Because claims serve so many roles, you will find that in the LRS materials we use three names for claims. You can think about claims from three perspectives:
We call a claim a solution when we are thinking about how it answers the problem or question that gives your readers a reason to read your paper. If your paper begins by showing readers that they have a problem you can solve or a question you can answer, then the most important part of your paper will answer that question or resolve that problem. A solution can therefore be an answer to a question (if yours is a conceptual problem, something they don’t know) or a recommendation of how to solve the problem (if yours is a practical problem, something they need to act to resolve).
We call a claim a claim when we are thinking about arguments. If your solution is obvious or self-evidently true, then you don’t need a paper to support it. But when readers are not likely to accept your answer or recommendation at face value, then it is something you claim to be correct – something that you will then support with a sound argument.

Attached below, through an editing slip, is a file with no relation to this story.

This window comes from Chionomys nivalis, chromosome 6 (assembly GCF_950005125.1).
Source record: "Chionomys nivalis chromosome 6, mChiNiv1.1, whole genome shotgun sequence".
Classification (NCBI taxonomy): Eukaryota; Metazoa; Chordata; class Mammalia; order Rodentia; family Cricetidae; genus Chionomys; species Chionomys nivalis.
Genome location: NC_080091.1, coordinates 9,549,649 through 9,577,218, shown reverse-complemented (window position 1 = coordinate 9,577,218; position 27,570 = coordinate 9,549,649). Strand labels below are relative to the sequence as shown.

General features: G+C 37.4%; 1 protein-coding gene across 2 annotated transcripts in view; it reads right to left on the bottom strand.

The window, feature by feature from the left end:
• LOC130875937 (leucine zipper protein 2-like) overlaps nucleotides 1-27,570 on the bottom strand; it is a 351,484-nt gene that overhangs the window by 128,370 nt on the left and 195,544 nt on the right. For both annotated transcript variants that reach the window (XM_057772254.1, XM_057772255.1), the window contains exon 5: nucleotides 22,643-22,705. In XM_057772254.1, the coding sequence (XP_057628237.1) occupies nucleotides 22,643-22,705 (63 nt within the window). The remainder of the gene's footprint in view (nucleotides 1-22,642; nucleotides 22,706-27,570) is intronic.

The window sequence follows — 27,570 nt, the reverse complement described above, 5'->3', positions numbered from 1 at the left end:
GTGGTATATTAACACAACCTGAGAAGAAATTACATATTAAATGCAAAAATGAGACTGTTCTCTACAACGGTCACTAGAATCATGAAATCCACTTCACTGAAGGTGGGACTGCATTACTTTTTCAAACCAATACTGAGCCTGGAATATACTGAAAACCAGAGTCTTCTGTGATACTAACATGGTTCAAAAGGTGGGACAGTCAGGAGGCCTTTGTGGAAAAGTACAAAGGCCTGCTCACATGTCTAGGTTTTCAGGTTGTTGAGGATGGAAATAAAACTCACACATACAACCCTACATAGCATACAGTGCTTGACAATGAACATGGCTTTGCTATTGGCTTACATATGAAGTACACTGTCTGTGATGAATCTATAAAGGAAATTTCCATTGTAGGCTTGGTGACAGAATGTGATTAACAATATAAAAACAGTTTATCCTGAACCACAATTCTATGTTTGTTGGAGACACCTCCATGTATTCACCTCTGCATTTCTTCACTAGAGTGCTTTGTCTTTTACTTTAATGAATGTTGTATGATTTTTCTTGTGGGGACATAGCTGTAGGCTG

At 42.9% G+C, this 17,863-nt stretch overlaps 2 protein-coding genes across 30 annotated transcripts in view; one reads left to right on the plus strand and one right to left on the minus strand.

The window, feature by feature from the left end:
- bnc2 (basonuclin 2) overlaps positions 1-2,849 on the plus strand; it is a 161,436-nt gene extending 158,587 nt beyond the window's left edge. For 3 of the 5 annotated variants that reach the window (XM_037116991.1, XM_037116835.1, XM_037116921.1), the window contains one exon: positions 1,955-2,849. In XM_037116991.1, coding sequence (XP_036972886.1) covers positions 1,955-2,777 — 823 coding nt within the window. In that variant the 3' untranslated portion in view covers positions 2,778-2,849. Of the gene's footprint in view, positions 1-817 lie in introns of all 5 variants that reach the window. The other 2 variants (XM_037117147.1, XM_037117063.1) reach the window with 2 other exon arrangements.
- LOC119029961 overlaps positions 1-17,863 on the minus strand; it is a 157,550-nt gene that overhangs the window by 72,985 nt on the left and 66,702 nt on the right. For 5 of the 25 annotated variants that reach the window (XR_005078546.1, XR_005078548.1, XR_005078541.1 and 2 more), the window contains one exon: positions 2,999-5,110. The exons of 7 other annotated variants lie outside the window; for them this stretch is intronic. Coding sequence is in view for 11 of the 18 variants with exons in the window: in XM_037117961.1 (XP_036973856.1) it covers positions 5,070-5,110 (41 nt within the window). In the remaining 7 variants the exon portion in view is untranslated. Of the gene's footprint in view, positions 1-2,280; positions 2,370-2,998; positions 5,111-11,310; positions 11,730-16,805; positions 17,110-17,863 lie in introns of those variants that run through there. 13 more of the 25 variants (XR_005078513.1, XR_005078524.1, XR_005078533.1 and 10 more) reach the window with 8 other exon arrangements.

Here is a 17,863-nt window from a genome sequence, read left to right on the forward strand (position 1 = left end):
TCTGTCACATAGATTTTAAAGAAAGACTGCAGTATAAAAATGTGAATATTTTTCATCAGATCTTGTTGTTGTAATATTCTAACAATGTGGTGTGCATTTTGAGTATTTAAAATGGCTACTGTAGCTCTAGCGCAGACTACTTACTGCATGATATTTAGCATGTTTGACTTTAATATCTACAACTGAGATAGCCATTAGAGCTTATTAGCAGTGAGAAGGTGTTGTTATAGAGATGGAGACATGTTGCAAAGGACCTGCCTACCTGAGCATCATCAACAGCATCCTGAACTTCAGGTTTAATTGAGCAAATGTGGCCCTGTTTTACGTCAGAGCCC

We call a claim a point when we are thinking about the structure of your paper. For readers to think that your document is coherent, they must see a sentence or more that states its point: the most important idea in the document, the one that the rest of the document supports, and the one that forms the basis for the organization of the rest. Documents must have points, even when they do not raise and solve a problem. But when they do, the main point of the document is what you claim to be the solution to the problem you present. If this sounds a lot like what you might already know as a thesis, there's a good reason for that: the term thesis is just another way to indicate what we're calling an argument's main point.